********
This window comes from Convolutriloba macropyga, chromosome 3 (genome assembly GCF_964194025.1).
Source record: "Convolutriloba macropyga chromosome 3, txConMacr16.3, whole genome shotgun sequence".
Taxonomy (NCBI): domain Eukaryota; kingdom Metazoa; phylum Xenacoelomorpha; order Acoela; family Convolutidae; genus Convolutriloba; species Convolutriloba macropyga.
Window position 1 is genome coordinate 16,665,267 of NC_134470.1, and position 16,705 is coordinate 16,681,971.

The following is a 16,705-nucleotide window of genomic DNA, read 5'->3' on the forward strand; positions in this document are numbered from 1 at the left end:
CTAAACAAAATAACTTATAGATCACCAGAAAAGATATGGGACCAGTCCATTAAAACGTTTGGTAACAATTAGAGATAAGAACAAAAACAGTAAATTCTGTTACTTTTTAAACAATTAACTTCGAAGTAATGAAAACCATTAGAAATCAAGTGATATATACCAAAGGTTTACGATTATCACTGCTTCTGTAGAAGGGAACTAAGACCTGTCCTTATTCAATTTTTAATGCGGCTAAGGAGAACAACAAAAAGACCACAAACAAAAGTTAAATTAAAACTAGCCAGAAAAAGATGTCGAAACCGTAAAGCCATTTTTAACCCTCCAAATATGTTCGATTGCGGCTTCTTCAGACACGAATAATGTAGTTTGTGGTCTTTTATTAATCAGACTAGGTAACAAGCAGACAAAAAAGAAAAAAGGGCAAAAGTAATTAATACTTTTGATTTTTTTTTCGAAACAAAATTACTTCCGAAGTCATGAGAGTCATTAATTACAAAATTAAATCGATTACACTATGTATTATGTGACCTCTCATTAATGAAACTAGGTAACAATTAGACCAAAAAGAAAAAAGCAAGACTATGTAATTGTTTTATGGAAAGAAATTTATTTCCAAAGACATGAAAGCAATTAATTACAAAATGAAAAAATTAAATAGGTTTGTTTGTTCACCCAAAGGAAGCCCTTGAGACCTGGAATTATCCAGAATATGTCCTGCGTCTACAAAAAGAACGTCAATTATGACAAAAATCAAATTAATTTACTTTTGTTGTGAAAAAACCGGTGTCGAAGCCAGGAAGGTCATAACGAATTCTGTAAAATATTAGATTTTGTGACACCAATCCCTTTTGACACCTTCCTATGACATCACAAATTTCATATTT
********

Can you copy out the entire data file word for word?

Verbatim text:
This window comes from Convolutriloba macropyga, chromosome 3 (genome assembly GCF_964194025.1).
Source record: "Convolutriloba macropyga chromosome 3, txConMacr16.3, whole genome shotgun sequence".
Taxonomy (NCBI): domain Eukaryota; kingdom Metazoa; phylum Xenacoelomorpha; order Acoela; family Convolutidae; genus Convolutriloba; species Convolutriloba macropyga.
Window position 1 is genome coordinate 16,665,267 of NC_134470.1, and position 16,705 is coordinate 16,681,971.

The following is a 16,705-nucleotide window of genomic DNA, read 5'->3' on the forward strand; positions in this document are numbered from 1 at the left end:
CTAAACAAAATAACTTATAGATCACCAGAAAAGATATGGGACCAGTCCATTAAAACGTTTGGTAACAATTAGAGATAAGAACAAAAACAGTAAATTCTGTTACTTTTTAAACAATTAACTTCGAAGTAATGAAAACCATTAGAAATCAAGTGATATATACCAAAGGTTTACGATTATCACTGCTTCTGTAGAAGGGAACTAAGACCTGTCCTTATTCAATTTTTAATGCGGCTAAGGAGAACAACAAAAAGACCACAAACAAAAGTTAAATTAAAACTAGCCAGAAAAAGATGTCGAAACCGTAAAGCCATTTTTAACCCTCCAAATATGTTCGATTGCGGCTTCTTCAGACACGAATAATGTAGTTTGTGGTCTTTTATTAATCAGACTAGGTAACAAGCAGACAAAAAAGAAAAAAGGGCAAAAGTAATTAATACTTTTGATTTTTTTTTCGAAACAAAATTACTTCCGAAGTCATGAGAGTCATTAATTACAAAATTAAATCGATTACACTATGTATTATGTGACCTCTCATTAATGAAACTAGGTAACAATTAGACCAAAAAGAAAAAAGCAAGACTATGTAATTGTTTTATGGAAAGAAATTTATTTCCAAAGACATGAAAGCAATTAATTACAAAATGAAAAAATTAAATAGGTTTGTTTGTTCACCCAAAGGAAGCCCTTGAGACCTGGAATTATCCAGAATATGTCCTGCGTCTACAAAAAGAACGTCAATTATGACAAAAATCAAATTAATTTACTTTTGTTGTGAAAAAACCGGTGTCGAAGCCAGGAAGGTCATAACGAATTCTGTAAAATATTAGATTTTGTGACACCAATCCCTTTTGACACCTTCCTATGACATCACAAATTTCATATTT